Monday, May 22, 2006

The "Not Real" vs. the "Real" Part 2--Dishes, Laundry, and Such

Seeing as how I've just talked about how I need to continue to work on the balance between "not real" and the "real," I thought it would be highly appropriate to note that "not real," virtual, or abstract, activities--including intellectual ones--often don't significantly help one to complete "real" chores, something that monastics have been balancing for centuries and Thoreau also addressed within Walden.

To illustrate, some examples of abstract, virtual, or activities that some might otherwise class as "not real" (though some of them are actually my job at the moment): spending much time in thought and on the computer completing class-work-related activities, and at home with the TV on, whether watching a DVD or something else, or with it off and nourishing my creativity with a good book, researching venues to which to send my novel, working on new short story and novel ideas.

Some examples of "real" activities that I cannot make my cats do while I'm working on the above: washing dishes, doing laundry, vacuuming, filing those last few boxes from last summer's move (mostly filled with real papers I haven't gotten around to going through, but don't want to outright throw out).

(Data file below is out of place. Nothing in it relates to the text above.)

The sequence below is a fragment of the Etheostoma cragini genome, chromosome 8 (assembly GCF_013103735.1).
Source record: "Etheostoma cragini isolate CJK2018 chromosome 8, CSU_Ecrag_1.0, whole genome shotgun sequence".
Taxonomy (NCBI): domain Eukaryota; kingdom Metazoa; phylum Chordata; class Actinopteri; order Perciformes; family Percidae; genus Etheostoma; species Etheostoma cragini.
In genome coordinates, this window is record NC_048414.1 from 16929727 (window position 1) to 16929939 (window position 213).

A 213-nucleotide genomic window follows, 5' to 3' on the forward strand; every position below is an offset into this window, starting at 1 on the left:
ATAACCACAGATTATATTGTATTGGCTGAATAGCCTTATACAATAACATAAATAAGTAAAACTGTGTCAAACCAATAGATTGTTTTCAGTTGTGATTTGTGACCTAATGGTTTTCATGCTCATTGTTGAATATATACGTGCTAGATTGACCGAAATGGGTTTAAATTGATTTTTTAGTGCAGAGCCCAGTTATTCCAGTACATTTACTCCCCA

Were I to figure out how to train my cats to handle these and other chores, I'm sure I would have much more time to work on both my "abstract" and "real" communication tasks, as well as the reality-based long walks I'd love to take more of now that it's gorgeous weather out. I'd love to take any suggestions for completing these activities, either virtually or via cat-labor. If not, I'm sure I'll get to more of them soon now that my West Wing marathon has come to an end.

(Side note: I did dispose of the paper-filing problem this weekend by lining the boxes up, draping a sheet over them, and calling them a coffee-table. It makes a good place to put my laptop, and the cats like to sit on it. So let no one say I accomplished nothing real and useful while in graduate school. I left out the case of paper for sending out novel manuscripts, however, so I could continue to trip over it until the book gets accepted somewhere.)

No comments: